I have always loved dogs since I can remember. I especially have a soft spot for Service animals. They are a very special select group of canines. Did you know they begin their two year training from day 1 as puppies? I once asked a trainer who had a puppy “in training” if every dog is chosen. She said “No, many of the dogs aren’t chosen to carry on the specialized training required”. Very interesting.

Another fascinating aspect is the varied types of handlers the dogs will be paired with and equipped to assist. Dogs may be required to work with:

  • People who use a wheelchair;
  • Those who are blind or limited vision;
  • Remind those with diabetes if their sugar level is getting high;
  • Remind their handlers who have a mental illness to take medication;
  • Sense impending seizures of their handlers;
  • Offer comfort for PTSD sufferers having an anxiety attack.

These hardworking animals and their handlers would like us to be aware of the following etiquette if we or our children should have an encounter.

My Service Dog is working

When you see a handler with her dog, know that her animal is providing a vital service even if it’s not obvious. Let the dog alone to do her job. Handlers often refer to their service animals as partners which is so true. Please refrain from touching the dog or even approaching the animal. Just ignore them both unless the handler smiles first and says, “Hi”!!

My Service Dog is my lifeline

Often the dog is the link between life and death for some handlers. Even if the dog seems to be “not working”, you don’t know the exact nature of the training involved. Perhaps the dog is detecting a epileptic seizure, for example. Any distractions for the dog could be life-threatening!!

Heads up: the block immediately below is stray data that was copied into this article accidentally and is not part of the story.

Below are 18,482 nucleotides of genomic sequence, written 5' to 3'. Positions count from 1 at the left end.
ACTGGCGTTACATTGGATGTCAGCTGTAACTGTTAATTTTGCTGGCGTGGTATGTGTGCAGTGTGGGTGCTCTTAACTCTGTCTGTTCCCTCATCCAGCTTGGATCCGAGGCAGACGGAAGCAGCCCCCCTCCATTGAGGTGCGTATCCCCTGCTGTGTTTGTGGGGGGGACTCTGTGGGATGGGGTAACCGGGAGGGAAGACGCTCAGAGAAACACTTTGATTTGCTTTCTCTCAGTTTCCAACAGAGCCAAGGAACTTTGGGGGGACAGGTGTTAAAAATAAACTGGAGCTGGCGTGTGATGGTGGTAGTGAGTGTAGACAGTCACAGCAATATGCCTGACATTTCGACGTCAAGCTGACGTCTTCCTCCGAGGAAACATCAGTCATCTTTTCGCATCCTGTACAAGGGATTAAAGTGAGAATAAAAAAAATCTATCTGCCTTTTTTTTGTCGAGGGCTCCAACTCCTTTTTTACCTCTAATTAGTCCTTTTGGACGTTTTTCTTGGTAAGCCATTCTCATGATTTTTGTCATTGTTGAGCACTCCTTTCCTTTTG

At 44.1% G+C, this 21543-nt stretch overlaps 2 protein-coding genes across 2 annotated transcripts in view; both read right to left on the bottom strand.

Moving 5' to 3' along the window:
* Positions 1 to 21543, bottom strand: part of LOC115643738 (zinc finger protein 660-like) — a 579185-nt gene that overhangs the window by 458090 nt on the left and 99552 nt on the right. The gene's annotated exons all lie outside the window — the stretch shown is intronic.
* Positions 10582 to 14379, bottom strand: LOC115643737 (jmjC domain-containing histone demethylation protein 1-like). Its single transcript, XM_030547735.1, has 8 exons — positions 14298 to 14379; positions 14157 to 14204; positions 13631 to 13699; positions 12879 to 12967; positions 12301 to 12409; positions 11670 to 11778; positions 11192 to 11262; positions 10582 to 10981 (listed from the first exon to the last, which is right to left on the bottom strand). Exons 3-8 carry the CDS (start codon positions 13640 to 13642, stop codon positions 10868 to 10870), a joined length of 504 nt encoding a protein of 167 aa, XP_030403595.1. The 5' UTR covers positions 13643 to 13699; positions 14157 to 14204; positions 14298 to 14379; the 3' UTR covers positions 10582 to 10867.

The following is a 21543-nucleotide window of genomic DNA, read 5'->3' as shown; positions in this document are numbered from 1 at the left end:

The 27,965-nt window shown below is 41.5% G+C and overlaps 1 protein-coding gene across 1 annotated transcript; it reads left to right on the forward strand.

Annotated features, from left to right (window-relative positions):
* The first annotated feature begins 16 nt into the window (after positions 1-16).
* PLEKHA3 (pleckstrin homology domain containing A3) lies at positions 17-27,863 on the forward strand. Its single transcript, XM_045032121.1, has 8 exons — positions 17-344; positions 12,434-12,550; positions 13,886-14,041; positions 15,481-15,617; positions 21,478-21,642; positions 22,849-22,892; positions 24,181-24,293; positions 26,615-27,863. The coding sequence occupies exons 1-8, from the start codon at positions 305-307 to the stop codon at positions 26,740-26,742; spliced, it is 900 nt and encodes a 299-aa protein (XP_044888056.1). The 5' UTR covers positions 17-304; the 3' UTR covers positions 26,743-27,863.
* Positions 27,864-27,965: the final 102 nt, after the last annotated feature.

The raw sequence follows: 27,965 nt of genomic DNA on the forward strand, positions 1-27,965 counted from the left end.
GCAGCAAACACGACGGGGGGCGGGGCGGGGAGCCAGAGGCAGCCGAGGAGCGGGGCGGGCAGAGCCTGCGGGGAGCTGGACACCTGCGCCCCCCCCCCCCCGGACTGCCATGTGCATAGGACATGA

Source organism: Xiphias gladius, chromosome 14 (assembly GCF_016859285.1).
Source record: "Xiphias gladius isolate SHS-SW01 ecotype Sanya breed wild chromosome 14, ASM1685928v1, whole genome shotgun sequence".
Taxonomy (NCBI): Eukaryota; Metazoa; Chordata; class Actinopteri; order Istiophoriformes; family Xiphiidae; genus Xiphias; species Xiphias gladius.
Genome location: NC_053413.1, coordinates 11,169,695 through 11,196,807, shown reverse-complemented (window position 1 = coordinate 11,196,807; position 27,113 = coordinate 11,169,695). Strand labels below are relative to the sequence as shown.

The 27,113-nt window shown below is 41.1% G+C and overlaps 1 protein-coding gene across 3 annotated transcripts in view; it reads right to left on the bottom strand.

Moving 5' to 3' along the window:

My medical history is private

If it’s not intuitively obvious why a handler has a service animal, definitely don’t ask any nosy questions. “So what happened to you?” “Why do you have an animal?” The medical history of the person is totally off limits.

I don’t always want to answer questions

Never be offended if a handler seems unfriendly. Likely, he has fielded lots of questions about his animal. For example, the breed; the training of the animal; the length of time of training; the age. The person may want to run a quick errand or get to an appointment so let’s be respectful of their time.

My Service Dog is loved

Unfortunately, some people remark to handlers that they feel “sorry” for the animal having to work all of the time. This is simply not true, of course. Handlers deeply love their animals and give them “time off” to be a dog. Lots of time at a dog park along with treats are part of their daily routine. These canines are incredible pets due to their high level of training and socialization.

My Service Dog is medical equipment

Another reason why service animals are never touched is because they are necessary for the life of the handler much like a wheelchair or white cane is for other people with disabilities.


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